Led Zeppelin ‎– Physical Graffiti

Label:
Swan Song ‎– R1-535339
Format:
2 × Vinyl, LP, Album, Reissue, Remastered, 180g
Country:
Released:
Genre:
Style:

Companies, etc.

Credits

Notes

40th ANNIVERSARY EDITION ON 180g Vinyl
Includes Kashmir & Trampled Under Foot
Remastered & Produced by Jimmy Page

℗ & © 1975 Atlantic Recording Corporation, a Warner Music Group Company,
Manufactured & Marketed by Warner Music Group, USA.

Barcode and Other Identifiers

  • Barcode: 081227965785
  • Matrix / Runout (Side One runout): R1 535339-A3 JD -28695- P.USA
  • Matrix / Runout (Side Two runout): R1 535339-B2 -28695- P.USA
  • Matrix / Runout (Side Three runout): R1 535339-C CI -28696- P.USA
  • Matrix / Runout (Side Four runout): R1 535339-DL -28696- P.USA

Other Versions (5 of 321) View All

Cat# Artist Title (Format) Label Cat# Country Year
SSK 89400 Led Zeppelin Physical Graffiti(2xLP, Album) Swan Song SSK 89400 UK 1975 Sell This Version
R1-544659 Led Zeppelin Physical Graffiti(2xLP, Album, RE + LP + Dlx, RM, 180) Swan Song R1-544659 USA & Canada 2015 Sell This Version
756792442-2 Led Zeppelin Physical Graffiti(2xCD, Album, RE, RM, RP) Swan Song 756792442-2 Brazil Unknown Sell This Version
SS 2-200 Led Zeppelin Physical Graffiti(2xLP, Album, Club, CP) Swan Song SS 2-200 US 1975 Sell This Version
CS2 200 Led Zeppelin Physical Graffiti(Cass, Album, Club) Swan Song CS2 200 Canada Unknown Sell This Version

Recommendations

Reviews Show All 8 Reviews

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leonthepro

leonthepro

March 24, 2018
edited 7 months ago
So what people talk about when they think this remaster sounds bad is most likely the digital aspect. I myself was expecting this to be a great sounding issue but after listening I felt like it was missing something and still prefererad my older 70s issue. I thought it had a lot of detail with a clean press but for some reason sounded like a CD of sorts. Later I found out that these 2014 reissues are made from a digital source of the original tapes which I reason is why it sounded strange and not as engaging. Im not one to start digital vs analog wars, I think both can be great, but this time without even knowing it I could hear the difference. If you are looking for the best sounding new versions of these albums I hear that the Classic Records releases are a good choice. They are very expensive but are made by people who really care and only do analog pressings. I myself am getting one and doing a blind test to see which I think sounds best between the 70s issue, 2014 remaster and 2007 Classic Records version. In the end its a good record and if you dont mind that much its just a great deal, but personally I would go for older 70s reissues that are in NM condition over this.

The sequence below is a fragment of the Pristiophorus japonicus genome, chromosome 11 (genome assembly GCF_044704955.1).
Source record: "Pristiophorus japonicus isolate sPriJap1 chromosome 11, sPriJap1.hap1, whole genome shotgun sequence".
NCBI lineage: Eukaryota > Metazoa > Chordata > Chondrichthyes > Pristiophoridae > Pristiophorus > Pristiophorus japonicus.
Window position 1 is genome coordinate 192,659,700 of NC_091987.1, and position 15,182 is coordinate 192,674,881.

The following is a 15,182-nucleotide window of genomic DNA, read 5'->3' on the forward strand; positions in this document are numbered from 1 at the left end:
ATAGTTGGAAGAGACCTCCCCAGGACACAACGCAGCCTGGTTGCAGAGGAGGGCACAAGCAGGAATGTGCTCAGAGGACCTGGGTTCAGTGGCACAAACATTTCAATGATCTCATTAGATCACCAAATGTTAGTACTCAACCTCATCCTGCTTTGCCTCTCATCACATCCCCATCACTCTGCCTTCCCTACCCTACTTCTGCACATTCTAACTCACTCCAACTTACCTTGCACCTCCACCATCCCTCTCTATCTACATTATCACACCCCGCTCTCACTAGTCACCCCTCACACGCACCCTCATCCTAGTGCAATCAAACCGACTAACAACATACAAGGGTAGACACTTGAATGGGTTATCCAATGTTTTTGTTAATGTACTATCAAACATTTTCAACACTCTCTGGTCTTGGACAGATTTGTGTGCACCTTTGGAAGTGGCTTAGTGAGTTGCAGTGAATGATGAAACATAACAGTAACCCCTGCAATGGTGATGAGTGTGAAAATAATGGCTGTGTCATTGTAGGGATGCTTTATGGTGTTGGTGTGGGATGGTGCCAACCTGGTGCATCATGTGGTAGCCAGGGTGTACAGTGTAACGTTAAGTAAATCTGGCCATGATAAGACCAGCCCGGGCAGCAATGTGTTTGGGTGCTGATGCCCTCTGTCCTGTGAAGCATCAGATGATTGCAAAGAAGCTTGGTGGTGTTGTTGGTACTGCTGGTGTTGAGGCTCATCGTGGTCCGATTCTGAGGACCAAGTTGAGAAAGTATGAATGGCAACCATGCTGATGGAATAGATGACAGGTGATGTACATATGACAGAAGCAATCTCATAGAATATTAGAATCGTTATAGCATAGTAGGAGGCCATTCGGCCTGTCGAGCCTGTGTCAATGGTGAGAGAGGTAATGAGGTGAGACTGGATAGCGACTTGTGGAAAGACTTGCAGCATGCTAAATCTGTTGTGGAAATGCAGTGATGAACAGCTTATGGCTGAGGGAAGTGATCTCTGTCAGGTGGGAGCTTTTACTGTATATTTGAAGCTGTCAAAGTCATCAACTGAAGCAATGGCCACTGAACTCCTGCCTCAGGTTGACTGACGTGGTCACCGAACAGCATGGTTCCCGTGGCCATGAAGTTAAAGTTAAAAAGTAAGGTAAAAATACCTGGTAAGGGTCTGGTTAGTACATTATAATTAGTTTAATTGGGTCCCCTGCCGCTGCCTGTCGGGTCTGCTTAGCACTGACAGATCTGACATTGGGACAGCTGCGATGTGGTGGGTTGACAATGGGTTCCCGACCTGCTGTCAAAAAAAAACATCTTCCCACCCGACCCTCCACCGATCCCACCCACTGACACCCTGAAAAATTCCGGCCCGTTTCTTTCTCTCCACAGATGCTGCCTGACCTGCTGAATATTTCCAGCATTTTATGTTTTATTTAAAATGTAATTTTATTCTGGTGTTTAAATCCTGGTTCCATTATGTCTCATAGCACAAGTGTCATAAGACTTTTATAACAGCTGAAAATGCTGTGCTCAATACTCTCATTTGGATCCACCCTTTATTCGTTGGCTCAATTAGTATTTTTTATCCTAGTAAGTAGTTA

Update:
The Classic Records release by Grundman are easily superior.

Equipment used:
Rega RP1 with Nagaoka MP-110 Cartridge
Cyrus 2 Amplifier
Sustem Fidelity SF-3050 Tower Speakers
Custom made HQ Cables
RyansGoldenRecords

RyansGoldenRecords

November 18, 2017
edited 12 months ago
Got this new in 2015 to see how the Led Zeppelin remasters fare, and simply because it was difficult to find a decent used copy priced lower than this version.

Apparently, Jimmy Page was going for 'fat vinyl warmth' on the bass when he did the hi-res digital remaster from which this pressing is derived, and it does show - while it's evidently a digital master and Bonham's drums don't have much of an analogue 'snap', the bass is nice, upfront and clear, if a little woolly due to the artificial warmth.

Unfortunately, this remaster suffers from having a muffled and rolled-off high end, worse on some songs than others, but the worst part is that it's a little too trebly for my taste. I swear - I've been listening to this pressing while going about my day and going up and down the stairs a few times. I would crank the volume knob a little lower every time I went downstairs, and every next time I returned to my stereo it seemed as if it's playing at the same volume as I had it set to earlier. Yes, even at lower levels, the treble is edgy and shrill, and it's a little too hard on the ears.

Combine this trebly EQ with the sometimes mushy soundstage, and Page's guitar solos and Plant's vocals sound unintelligible and distant, especially on the tracks that were taken from the Houses of the Holy sessions. Seriously, how can the almighty Mr. Page himself, of all people, undermine his own musical handiwork? This is definitely not how I want to hear my Zeppelin, but the weight of the bass frequencies still is a major redeeming factor - at least Bonzo and JPJ's driving rhythms are in full force!

Overall, not the most ideal representation of one of the best Led Zep albums, but if one can get over its flaws, it is what it is.

Quite frankly, the best part of this reissue is that it faithfully reproduces the elaborate packaging of the original 1975 vinyl, with the die-cut cover and all of the inserts intact.

The Pallas vinyl is mostly silent, if a little on the rumbly side, and with minor crackle in-between songs. I noticed some ugly, small light scratches on side 2 just today as I pulled this out for the first time in 2 years, but again, they're light and result in just minor ticks. The records are otherwise free of aberrations - I lucked out with this one given that I got it in the year of release, and that a host of problems seemed to be quite commonplace for the US Pallas pressings in the 2014-2015 LZ reissue campaign.
w..musall

w..musall

February 2, 2016
Does this have the die cut outs on the jacket
kee.eugene

kee.eugene

March 30, 2015

My copy's LP label indicates "Made in Germany" but matrix / runout is correct and all the info.